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Sanford impeachment bill 'out of order'

When state Rep. Greg Delleney makes up his mind to do something, the Citadel graduate locks on like a bulldog.

Delleney, a 10-term Republican from Chester County, is the driving force behind the push to remove Gov. Mark Sanford from office for disappearing to Argentina for five days and lying to his staff in June. Sanford later admitted an extramarital affair.

However, House Speaker Bobby Harrell, R-Charleston, ruled Tuesday that Delleney would have to wait to introduce his impeachment resolution. That resolution charges Sanford with "serious misconduct" - one standard for impeachment under the South Carolina Constitution - for abandoning his duties.

Under the terms of this week's two-day special session, Harrell said, lawmakers may not introduce new bills, including impeachment.

But Delleney says he is not giving up. Right and wrong, traditional values and moral absolutes motivate him as a lawmaker, he said.

"There are some issues that are political issues where you can hold your nose and go along," Delleney said. "But there are some issues that ... ought to be worth losing an election over."

Delleney, an attorney on the House Judiciary committee, chairs the subcommittee most likely to handle Sanford's impeachment. His advocacy for impeachment has some lawmakers calling that chairmanship a conflict.

Often quiet and funny, Delleney is a member of a loose-knit - and often low-brow - lawmaker lunch group, the House Bi-Partisan Eatin' Caucus.

Prior to this year, Delleney was not among Sanford's chief critics. "I agreed with him more than I disagreed with him."

Chester County GOP chairwoman Sandra Stroman said she has known Delleney, who served in the Navy for three years, for 15 years.

"He's generally a very quiet person," she said. "He listens a lot."

Though many South Carolinians are tired of hearing about Sanford, Stroman thinks Chester Republicans support Delleney.

"I don't think it's personal," Stroman said. "Greg Delleney is a man who believes in right and wrong, and I think he comes down on the side of right every time."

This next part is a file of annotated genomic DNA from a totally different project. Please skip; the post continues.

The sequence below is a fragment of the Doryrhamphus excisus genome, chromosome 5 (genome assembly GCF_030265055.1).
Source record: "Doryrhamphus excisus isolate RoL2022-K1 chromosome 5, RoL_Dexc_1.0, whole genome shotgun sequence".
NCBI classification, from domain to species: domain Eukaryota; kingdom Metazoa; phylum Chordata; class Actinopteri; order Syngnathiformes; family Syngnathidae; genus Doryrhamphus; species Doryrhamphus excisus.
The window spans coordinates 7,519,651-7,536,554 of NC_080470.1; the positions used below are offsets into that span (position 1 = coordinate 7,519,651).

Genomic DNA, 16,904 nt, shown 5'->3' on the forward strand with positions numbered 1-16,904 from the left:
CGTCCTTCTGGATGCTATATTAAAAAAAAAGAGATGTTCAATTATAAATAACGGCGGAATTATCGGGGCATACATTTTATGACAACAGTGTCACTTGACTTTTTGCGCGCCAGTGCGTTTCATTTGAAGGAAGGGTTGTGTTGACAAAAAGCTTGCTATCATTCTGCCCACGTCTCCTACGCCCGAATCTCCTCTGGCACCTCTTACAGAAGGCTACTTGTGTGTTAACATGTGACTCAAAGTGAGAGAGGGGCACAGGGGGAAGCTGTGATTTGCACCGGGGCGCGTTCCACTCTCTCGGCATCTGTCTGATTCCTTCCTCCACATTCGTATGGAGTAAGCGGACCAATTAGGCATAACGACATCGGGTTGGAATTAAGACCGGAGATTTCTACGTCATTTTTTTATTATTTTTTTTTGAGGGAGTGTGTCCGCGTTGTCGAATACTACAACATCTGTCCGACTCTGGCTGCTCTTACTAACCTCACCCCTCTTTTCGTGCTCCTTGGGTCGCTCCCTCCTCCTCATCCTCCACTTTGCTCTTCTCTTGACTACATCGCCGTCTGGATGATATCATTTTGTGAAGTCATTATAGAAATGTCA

Delleney is among the strongest right-to-life supporters in the Legislature, typically introducing a new bill each year to limit access to abortions.

This year, Delleney successfully shepherded through the House a bill that requires a 24-hour wait before a woman can receive an abortion. He also scuttled a bill that would have provided dating violence counseling for teens by adding an amendment restricting the counseling to heterosexual couples.

Delleney has critics.

"I like Greg. He is very passionate about what he believes," said state Rep. Gilda Cobb-Hunter, D-Orangeburg. "My problem is he is foisting his moral beliefs on public policy. I'm not surprised he's pushing this, particularly when sex is involved."

Harrell said Delleney is willing to work through the legislative process.

"I know Greg to be an incredibly honorable, principled man," Harrell said. "But he's reasonable, and you can talk with him on issues."

That was the case this week, as Delleney and state Rep. Walt McLeod, D-Newberry - who opposed Delleney's call for impeachment - argued their case over whether the law allowed the introduction of an impeachment resolution. Each made his case to Harrell early, to allow staff to have the answer ready Tuesday.

On the House floor, Delleney defended his position, saying the special session rules, worked out with the state Senate, did not prevent the House from beginning impeachment work.

"Impeachment is something only the House can do," Delleney said. "We act separately and independently from the Senate in this process. We are the only ones that can impeach."

(The Senate decides whether to remove an official from office after the House has impeached.)

McLeod, meanwhile, said: "Mr. Delleney may have some strong points later on, but at this point, his proposal is absolutely premature. Might even be immature."

Cobb-Hunter then rose to support McLeod's position - two Democrats essentially blocking the impeachment this year of Republican Sanford.

In the end, Harrell said Delleney's motion was out of order.

But the resolution will be back when the House allows bills to be pre-filed, in mid-November, for the legislative session that starts in January. By then, House lawmakers expect to have the conclusions of the State Ethics Commission investigation into whether Sanford broke the law with his use of state planes and other resources.

No matter those conclusions, Delleney will be among those calling for impeachment. "I don't want to have any regrets about whether I did what was right."

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